This is a patent action involving an AR-15 trigger mechanism that can convert the gun to a machine gun. The government got involved to enjoin it. The defendants seek a transfer to W.D.Tex. which is denied. The court addresses 18 … Continue reading
Hawai’i’s Covid quarantines were not Fourth Amendment seizures to aid government intrusions. For Our Rights v. Ige, 2023 U.S. Dist. LEXIS 66956 (D. Haw. Apr. 17, 2023). Exigent circumstances for warrantless police action is based on an objective standard. United … Continue reading
Defendant’s Franks challenge was conclusory and based on mere typographical errors. United States v. Howard, 2023 U.S. App. LEXIS 9069 (9th Cir. Apr. 17, 2023). Habeas petitioner’s admission of procedural default of his Fourth Amendment claim was an admission there … Continue reading
A CI’s 911 call “‘under the stress of excitement caused by a startling event’ (making the call less likely to be preplanned),” was reliable enough for reasonable suspicion. Torres v. Ball, 2023 U.S. App. LEXIS 9076 (4th Cir. Apr. 17, … Continue reading
The affidavits for search warrant for this cell phone were overbroad as to what was sought lacking probable cause except for location data and use of the flashlight function. Defendant was accused of using the flashlight on his cell phone … Continue reading
“‘The mere occurrence of a firearm seizure during a traffic stop, however, is not enough to establish a Second Amendment violation. Police seize and confiscate firearms routinely, and this Court will not presume that each and every one of those … Continue reading
Mere presence of FBI and other law enforcement officers at USPO’s search based on reasonable suspicion did not make the PO a “stalking horse” for the police. United States v. Borges-Sánchez, 2023 U.S. Dist. LEXIS 66017 (D.P.R. Apr. 14, 2023). … Continue reading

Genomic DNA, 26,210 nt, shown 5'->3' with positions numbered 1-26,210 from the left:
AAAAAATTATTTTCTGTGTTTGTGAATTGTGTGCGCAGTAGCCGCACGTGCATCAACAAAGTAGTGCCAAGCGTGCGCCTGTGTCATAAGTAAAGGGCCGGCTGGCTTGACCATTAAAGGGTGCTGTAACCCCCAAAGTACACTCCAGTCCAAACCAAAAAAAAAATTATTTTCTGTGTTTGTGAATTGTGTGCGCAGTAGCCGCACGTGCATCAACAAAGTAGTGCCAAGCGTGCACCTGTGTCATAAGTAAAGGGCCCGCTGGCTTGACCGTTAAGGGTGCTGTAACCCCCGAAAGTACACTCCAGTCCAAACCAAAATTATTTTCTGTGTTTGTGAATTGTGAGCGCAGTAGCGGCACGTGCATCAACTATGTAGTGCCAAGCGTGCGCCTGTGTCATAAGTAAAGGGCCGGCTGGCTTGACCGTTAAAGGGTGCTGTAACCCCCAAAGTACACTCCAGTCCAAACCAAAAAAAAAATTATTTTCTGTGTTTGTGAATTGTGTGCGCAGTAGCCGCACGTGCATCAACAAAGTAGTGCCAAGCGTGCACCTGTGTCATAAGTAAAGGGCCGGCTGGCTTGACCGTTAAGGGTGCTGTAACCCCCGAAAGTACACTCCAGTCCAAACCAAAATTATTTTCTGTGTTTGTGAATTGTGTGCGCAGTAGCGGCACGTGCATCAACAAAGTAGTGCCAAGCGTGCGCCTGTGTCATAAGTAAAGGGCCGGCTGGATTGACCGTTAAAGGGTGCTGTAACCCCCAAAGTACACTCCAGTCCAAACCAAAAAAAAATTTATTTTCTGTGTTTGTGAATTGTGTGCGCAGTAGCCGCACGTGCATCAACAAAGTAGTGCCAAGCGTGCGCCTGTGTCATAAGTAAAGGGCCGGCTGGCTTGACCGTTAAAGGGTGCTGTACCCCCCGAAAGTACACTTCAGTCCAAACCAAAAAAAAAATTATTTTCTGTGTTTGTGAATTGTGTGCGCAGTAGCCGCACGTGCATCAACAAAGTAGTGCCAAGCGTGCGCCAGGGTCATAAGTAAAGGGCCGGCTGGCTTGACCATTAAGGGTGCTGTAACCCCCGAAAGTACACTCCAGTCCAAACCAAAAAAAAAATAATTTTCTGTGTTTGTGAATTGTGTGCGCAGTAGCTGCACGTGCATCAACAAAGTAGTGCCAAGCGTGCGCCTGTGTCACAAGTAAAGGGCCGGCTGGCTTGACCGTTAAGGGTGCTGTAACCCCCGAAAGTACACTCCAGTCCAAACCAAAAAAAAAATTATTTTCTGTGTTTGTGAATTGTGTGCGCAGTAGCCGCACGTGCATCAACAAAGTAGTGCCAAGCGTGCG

CA4: Slightly outdated information police gathered def lived at place in SW still made it in good faith
Officers gathered information that defendant’s son lived in his house and presented it for a search warrant. After the search they found out he didn’t. The warrant was still issued in good faith. United States v. Jordan, 2023 U.S. App. … Continue reading
A city ordinance regulating trees was not a Fourth Amendment seizure because the trees were not on the curtilage of a home and weren’t independently subject to the Fourth Amendment. (Otherwise, a taking occurred, and that’s way outside the scope … Continue reading
In this Hobbs Act robbery case, ATF got a geofence warrant to attempt to isolate who was committing a string of robberies in the Tampa Bay area. Instead of even considering the merits, the court goes directly to the good … Continue reading
Officers’ entry onto plaintiff’s driveway did not violate curtilage. Habich v. Wayne Cty., 2023 U.S. App. LEXIS 8868 (6th Cir. Apr. 12, 2023). No reasonable expectation of privacy in the contents of trash cans left at the curb for collection. … Continue reading
Having the homeowner in handcuffs during a search of his house and then releasing him when done is reasonable under Michigan v. Summers. Armstrong v. Gretsky, 2023 U.S. Dist. LEXIS 63028 (E.D. Pa. Apr. 11, 2023). Defendant parolee tried to … Continue reading
Failure to challenge application of the good faith exception in the trial court on running the LPN through insurance database precludes challenging it on appeal. Erby v. State, 2023 Ark. App. 220, 2023 Ark. App. LEXIS 211 (April 12, 2023). … Continue reading